Familiar Faces, Sunshine Close Jamboree

MORRISTOWN – Neal McCoy has played the Jamboree In The Hills stage 18 times – 17 of them consecutively.

McCoy, though, wasn’t the only familiar face on the JITH stage as he helped close down the 38th annual event Sunday.

Late in McCoy’s set, he was joined by 13-year-old Spencer Lay of Shadyside, a friend McCoy made during last year’s JITH performance. Lay was diagnosed with a rare genetic disease that resulted in birth defects and developmental delays. He has undergone more than 30 surgeries in his short life. Last year, Lay was able to meet McCoy – his favorite artist – and spend time on the stage.

On Sunday, Lay was back, complete with a large American flag that he and McCoy proudly displayed last year. The duo held it up while the crowd roared, and Lay took several bows before leaving the stage.

McCoy’s performance was complete with all of the usual tricks, as he climbed the speaker tower, was “baptized” in a cooler of cold water and ran around every inch of stage – and beyond.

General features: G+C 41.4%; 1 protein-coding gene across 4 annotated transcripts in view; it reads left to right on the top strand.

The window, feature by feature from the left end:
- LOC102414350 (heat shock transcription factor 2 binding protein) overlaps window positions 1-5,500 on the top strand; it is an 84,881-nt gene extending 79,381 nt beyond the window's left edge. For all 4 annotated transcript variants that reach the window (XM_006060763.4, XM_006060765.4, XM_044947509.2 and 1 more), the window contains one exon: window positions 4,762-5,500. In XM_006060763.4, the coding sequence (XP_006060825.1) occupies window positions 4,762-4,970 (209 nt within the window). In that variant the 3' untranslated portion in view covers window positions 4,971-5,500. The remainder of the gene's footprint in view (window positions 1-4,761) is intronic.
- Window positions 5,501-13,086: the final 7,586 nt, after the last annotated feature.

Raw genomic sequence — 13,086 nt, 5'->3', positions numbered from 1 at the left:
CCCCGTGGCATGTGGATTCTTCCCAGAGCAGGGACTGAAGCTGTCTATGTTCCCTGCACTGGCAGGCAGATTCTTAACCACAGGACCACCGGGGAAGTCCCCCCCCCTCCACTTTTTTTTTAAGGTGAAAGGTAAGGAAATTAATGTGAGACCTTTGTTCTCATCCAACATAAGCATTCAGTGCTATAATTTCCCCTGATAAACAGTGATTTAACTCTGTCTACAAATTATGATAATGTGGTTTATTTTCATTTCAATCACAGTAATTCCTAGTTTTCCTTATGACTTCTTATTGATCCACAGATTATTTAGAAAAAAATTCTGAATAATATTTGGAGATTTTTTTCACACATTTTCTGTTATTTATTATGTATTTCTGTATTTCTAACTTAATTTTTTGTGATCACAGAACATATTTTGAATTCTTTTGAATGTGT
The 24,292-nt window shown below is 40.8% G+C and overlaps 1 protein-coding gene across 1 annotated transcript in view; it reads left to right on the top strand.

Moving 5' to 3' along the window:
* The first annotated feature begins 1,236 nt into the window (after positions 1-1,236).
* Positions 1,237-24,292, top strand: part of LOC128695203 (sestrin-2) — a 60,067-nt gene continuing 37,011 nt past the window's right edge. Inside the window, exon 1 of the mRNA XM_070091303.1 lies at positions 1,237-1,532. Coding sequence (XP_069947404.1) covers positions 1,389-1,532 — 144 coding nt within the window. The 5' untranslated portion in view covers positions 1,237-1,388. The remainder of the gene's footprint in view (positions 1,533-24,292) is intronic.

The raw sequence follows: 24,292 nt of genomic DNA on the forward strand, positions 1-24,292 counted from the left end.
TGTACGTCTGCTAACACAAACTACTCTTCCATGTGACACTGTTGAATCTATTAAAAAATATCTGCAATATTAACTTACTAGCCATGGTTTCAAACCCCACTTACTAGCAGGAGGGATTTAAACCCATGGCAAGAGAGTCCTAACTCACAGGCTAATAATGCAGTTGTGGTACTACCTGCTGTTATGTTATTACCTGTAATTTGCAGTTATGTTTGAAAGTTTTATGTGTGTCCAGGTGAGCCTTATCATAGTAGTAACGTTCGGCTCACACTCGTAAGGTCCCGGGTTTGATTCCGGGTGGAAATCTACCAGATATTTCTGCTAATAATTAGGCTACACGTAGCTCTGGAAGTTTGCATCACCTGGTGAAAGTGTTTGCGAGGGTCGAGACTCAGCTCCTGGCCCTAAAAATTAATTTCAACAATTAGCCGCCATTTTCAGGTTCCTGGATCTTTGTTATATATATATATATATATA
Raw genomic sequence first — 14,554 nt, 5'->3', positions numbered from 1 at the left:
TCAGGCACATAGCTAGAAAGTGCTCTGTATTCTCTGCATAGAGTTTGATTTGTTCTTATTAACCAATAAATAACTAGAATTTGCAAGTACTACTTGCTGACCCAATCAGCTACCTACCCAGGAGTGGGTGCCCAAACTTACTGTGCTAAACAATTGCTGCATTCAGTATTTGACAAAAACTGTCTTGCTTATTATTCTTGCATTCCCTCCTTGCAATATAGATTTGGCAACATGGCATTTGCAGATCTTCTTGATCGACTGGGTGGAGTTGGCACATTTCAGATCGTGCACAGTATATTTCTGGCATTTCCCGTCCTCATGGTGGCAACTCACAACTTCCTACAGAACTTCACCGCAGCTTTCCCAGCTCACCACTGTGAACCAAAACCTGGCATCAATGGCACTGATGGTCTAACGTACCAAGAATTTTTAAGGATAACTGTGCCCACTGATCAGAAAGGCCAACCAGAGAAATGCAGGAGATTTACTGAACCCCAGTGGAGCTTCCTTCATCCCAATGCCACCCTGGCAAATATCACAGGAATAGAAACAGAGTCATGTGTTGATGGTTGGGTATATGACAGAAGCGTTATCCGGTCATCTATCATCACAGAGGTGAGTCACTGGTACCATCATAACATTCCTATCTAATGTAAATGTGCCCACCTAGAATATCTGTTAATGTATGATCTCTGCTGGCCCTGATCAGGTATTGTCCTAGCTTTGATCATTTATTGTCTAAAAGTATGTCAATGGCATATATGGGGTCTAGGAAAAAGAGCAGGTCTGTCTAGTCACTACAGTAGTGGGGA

It was a fitting end to what was a relatively cool and quiet weekend. According to Staci Trudo, vice president of quality at OVMC, officials in the medical tent treated 327 individuals through Saturday. Though there was a lack of heat, Trudo said the staff still dealt with a number of different ailments.

“We’ve had a lot of cuts and scrapes, and actually a lot of chest pain and other medical issues,” she said.

Because of the cool temperatures, concert-goers were becoming intoxicated faster because they were not sweating, Trudo said.

She said that led not only to the usual alcohol-related cases, but also more injuries from fights and other altercations.

“We’ve treated a few people who deputies brought to us,” she said, adding the tent got busier as the days progressed.

After three days of overcast weather, the sun finally made an appearance Sunday. In addition to McCoy, acts included Jason Michael Carroll, Borrowed Blue, Joe Diffie, Diamond Rio and headliner Montgomery Gentry.